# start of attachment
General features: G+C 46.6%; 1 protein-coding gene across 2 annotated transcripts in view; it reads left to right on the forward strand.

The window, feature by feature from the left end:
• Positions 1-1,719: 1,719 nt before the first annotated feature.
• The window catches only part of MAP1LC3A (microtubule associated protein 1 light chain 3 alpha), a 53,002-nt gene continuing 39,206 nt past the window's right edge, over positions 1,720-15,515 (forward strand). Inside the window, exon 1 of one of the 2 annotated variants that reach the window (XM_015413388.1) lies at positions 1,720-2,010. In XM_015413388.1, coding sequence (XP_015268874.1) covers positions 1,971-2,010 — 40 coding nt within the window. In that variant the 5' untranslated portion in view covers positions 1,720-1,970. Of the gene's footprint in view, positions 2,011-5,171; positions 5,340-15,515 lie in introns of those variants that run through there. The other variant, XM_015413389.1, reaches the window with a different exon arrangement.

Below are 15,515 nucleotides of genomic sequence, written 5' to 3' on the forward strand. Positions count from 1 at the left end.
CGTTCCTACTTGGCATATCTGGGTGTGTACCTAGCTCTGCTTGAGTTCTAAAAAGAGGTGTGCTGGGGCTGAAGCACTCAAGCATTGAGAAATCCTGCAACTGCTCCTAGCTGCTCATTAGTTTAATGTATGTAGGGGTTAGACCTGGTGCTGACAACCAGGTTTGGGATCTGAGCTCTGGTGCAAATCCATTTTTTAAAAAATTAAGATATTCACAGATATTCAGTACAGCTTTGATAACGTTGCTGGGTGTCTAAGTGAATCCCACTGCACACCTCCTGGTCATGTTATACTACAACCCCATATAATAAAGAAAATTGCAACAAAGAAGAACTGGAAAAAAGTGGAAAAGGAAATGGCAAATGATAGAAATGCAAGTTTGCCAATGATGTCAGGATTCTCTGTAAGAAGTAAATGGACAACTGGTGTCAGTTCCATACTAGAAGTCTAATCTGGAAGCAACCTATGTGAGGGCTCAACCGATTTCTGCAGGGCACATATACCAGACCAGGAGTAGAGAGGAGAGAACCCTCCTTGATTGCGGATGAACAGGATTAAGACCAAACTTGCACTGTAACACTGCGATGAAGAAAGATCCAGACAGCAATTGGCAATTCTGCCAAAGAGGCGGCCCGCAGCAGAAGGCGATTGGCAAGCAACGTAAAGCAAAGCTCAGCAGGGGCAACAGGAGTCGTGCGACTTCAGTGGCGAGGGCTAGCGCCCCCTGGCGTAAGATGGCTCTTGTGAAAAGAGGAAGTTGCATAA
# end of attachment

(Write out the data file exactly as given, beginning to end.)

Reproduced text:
General features: G+C 46.6%; 1 protein-coding gene across 2 annotated transcripts in view; it reads left to right on the forward strand.

The window, feature by feature from the left end:
• Positions 1-1,719: 1,719 nt before the first annotated feature.
• The window catches only part of MAP1LC3A (microtubule associated protein 1 light chain 3 alpha), a 53,002-nt gene continuing 39,206 nt past the window's right edge, over positions 1,720-15,515 (forward strand). Inside the window, exon 1 of one of the 2 annotated variants that reach the window (XM_015413388.1) lies at positions 1,720-2,010. In XM_015413388.1, coding sequence (XP_015268874.1) covers positions 1,971-2,010 — 40 coding nt within the window. In that variant the 5' untranslated portion in view covers positions 1,720-1,970. Of the gene's footprint in view, positions 2,011-5,171; positions 5,340-15,515 lie in introns of those variants that run through there. The other variant, XM_015413389.1, reaches the window with a different exon arrangement.

Below are 15,515 nucleotides of genomic sequence, written 5' to 3' on the forward strand. Positions count from 1 at the left end.
CGTTCCTACTTGGCATATCTGGGTGTGTACCTAGCTCTGCTTGAGTTCTAAAAAGAGGTGTGCTGGGGCTGAAGCACTCAAGCATTGAGAAATCCTGCAACTGCTCCTAGCTGCTCATTAGTTTAATGTATGTAGGGGTTAGACCTGGTGCTGACAACCAGGTTTGGGATCTGAGCTCTGGTGCAAATCCATTTTTTAAAAAATTAAGATATTCACAGATATTCAGTACAGCTTTGATAACGTTGCTGGGTGTCTAAGTGAATCCCACTGCACACCTCCTGGTCATGTTATACTACAACCCCATATAATAAAGAAAATTGCAACAAAGAAGAACTGGAAAAAAGTGGAAAAGGAAATGGCAAATGATAGAAATGCAAGTTTGCCAATGATGTCAGGATTCTCTGTAAGAAGTAAATGGACAACTGGTGTCAGTTCCATACTAGAAGTCTAATCTGGAAGCAACCTATGTGAGGGCTCAACCGATTTCTGCAGGGCACATATACCAGACCAGGAGTAGAGAGGAGAGAACCCTCCTTGATTGCGGATGAACAGGATTAAGACCAAACTTGCACTGTAACACTGCGATGAAGAAAGATCCAGACAGCAATTGGCAATTCTGCCAAAGAGGCGGCCCGCAGCAGAAGGCGATTGGCAAGCAACGTAAAGCAAAGCTCAGCAGGGGCAACAGGAGTCGTGCGACTTCAGTGGCGAGGGCTAGCGCCCCCTGGCGTAAGATGGCTCTTGTGAAAAGAGGAAGTTGCATAA